While ​Doomsday Preppers ​might appear unhinged, their allure rests on a willingness for radical action in order to survive. Especially if one considers an electric-tech collapse in what Yvette Nolan calls ​The Unplugging.​ In her 2013 play, characters Elena and Bern are two women who are cast out of their communities for several reasons: deemed useless due to their age, having lost the capability to produce children, and disliked for their poor personalities to name a few and must survive out in the wilderness for the foreseeable future with winter incoming. This post apocalypse world is one where technology, like the internet and things like equipment in hospitals have ceased to function, has fallen and thus massive amounts of knowledge was lost and modern society has fallen as well. They find that in spite of being cast out they still are able to survive thanks to the knowledge passed down from person to person that they have gained. This type of apocalypse brings to light the reliance and dependency that modern society has on technology and allows for the audience to reexamine their relationship with the technology and with their interpersonal relationships.

An important aspect of the play is the topic of knowledge. Bern has cup of tea and smells it, worrying if it has gone bad and if it is possible to die from bad tea leaves which her companion, Elena, responses with dry humor, “google it” (Reader 311). Later in the play, after the two gain their footing with survival in the wilderness with just the two of them, Bern meets a handsome man named Seamus who was also cast out of the community. She then teaches what she has learned from Elena to him so he can survive and feed himself as well which later becomes a source of conflict between the two women, Bern and Elena (Reader 331). In both cases, knowledge is survival. Knowledge, or lack of it, dictates whether they will live to eat or if they will starve to death and can even be cause for strife. The days where one could simply just ‘google it’ are over and these knowledges that are passed on are priceless. When the apocalypse in the play first started happening, Elena recounts that the first few weeks people thought that the power was coming back on and they all went wild and society fell to chaos with looting and carnage (Reader 316). This reaction to initial apocalypse is not unheard of. The act of going wild during the first stages of apocalypse is a common trope and could also be the effect of technology going out. The fact that technology has gone out and is not televised in order to let the masses know what’s going on allowed the first reactions to be ones of chaos, similar to how children scream and go wild when there is a blackout at school. The apocalypse was not televised but it was live and people didn’t know what to do so they acted like their actions had no consequences because no one, like emergency announcements on the TV or pings on a phone from an AMBER alert, was telling them otherwise.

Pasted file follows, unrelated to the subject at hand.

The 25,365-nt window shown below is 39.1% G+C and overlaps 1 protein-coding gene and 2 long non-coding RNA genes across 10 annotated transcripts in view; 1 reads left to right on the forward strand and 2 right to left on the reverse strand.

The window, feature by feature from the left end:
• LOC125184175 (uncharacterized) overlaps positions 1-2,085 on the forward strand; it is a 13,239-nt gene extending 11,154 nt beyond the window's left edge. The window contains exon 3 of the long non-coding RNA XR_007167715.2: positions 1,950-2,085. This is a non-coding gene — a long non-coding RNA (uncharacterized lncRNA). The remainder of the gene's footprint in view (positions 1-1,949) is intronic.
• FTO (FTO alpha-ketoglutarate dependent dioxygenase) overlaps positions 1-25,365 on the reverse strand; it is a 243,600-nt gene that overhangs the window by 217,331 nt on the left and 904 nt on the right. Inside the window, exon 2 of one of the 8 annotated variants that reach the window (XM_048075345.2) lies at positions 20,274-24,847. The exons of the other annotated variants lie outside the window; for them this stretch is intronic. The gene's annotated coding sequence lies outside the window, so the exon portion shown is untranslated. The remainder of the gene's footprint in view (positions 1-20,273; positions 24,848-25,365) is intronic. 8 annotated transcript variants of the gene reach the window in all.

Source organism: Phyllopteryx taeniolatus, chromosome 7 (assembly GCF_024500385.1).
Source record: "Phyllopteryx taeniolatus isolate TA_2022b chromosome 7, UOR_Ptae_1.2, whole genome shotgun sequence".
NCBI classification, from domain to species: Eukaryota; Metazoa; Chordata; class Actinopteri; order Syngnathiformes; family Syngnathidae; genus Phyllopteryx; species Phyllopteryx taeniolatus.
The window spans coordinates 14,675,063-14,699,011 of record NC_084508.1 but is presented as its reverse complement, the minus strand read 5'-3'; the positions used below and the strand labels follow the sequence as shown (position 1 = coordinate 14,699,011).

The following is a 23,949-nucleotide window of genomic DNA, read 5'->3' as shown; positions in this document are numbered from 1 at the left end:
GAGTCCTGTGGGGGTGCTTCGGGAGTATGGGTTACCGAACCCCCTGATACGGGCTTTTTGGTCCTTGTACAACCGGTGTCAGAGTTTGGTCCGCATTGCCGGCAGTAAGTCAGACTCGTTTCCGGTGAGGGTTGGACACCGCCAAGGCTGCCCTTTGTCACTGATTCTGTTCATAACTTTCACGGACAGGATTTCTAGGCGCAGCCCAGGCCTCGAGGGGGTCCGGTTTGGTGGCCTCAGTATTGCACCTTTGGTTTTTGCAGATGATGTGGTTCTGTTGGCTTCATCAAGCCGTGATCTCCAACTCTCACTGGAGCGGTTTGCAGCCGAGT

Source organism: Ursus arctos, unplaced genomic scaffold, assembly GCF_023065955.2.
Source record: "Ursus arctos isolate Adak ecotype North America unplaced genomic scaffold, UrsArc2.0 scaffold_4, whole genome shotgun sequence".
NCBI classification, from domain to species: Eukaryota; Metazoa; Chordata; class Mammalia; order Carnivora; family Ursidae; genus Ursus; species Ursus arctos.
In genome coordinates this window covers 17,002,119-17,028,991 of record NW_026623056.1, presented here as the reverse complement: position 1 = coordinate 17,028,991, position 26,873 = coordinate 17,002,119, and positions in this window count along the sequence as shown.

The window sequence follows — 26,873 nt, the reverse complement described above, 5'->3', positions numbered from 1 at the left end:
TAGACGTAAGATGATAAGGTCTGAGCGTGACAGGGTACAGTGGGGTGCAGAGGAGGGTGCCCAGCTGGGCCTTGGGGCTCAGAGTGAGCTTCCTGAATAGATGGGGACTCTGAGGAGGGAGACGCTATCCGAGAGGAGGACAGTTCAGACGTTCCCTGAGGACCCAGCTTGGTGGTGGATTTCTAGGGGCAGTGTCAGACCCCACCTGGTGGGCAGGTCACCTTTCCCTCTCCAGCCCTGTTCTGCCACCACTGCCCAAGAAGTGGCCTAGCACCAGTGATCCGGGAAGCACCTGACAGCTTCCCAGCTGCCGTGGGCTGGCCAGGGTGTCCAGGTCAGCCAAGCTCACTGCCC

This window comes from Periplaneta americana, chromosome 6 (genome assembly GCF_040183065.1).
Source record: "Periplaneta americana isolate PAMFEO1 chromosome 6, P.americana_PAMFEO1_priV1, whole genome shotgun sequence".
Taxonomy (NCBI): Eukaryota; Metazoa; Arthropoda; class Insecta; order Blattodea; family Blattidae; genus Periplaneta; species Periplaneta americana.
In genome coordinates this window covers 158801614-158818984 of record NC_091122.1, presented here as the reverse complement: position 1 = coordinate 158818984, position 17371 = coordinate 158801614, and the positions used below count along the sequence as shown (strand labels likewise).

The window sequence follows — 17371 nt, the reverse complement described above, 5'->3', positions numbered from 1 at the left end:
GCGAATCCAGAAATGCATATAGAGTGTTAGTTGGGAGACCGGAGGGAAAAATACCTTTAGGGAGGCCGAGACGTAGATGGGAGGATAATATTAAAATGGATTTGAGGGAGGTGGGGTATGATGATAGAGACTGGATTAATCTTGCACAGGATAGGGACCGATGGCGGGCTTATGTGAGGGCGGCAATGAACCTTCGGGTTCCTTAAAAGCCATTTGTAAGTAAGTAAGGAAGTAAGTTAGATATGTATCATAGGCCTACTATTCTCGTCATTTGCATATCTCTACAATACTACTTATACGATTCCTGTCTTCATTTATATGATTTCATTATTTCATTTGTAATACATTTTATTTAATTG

Another example of apocalypse with dependence on technology is the play ​Marisol​. The titular woman, Marisol is a young Puerto Rican woman who technically lives in the present, as dictated by the play’s setting, but is set in a time that is both present and set in post millennium, which can be interpreted at post apocalypse. She works for a Manhattan publisher and although she is technically of white collar class, she continues to live alone in a dangerous Bronx neighborhood. The play begins with Marisol taking the subway home and encountering a man with a golf club. He begins to question her and she shows no fear. Despite the front, it does not protect her and he begins to run at her to assault her with the club but he is stopped by her guardian angel and the man is turned to a pile of salt. Marisol is watched over by her guardian angel that often prevents bad things like sexual assault and murder from happening to her but in the next sequence, the angel visits her in a dream and tells her that she can no longer protect Marisol from harm because she is going to war against God. After this encounter, it is televised that a Marisol had been bludgeoned to death — reported to be at the same location of where she lived. In addition to this scare, a man with ice cream assaults her with the aforementioned dessert and is encouraged by her friend and coworker, June, to take the day off together. She ends up meeting June’s — as June puts it — ‘fuck-up brother’ Lenny who lives with June. The two siblings fight which ends up with Lenny kicked out and on the streets which leaves June feeling regretful and devastated immediately after kicking him out. In the wake of this, June asks Marisol to move in with her for her safety and for company. Marisol agrees and when she goes back to her place in Bronx to pack, Lenny arrives and accosts her. The scene ends with the mention of the war that Marisol’s formerly guardian angel went to go fight (​Reader​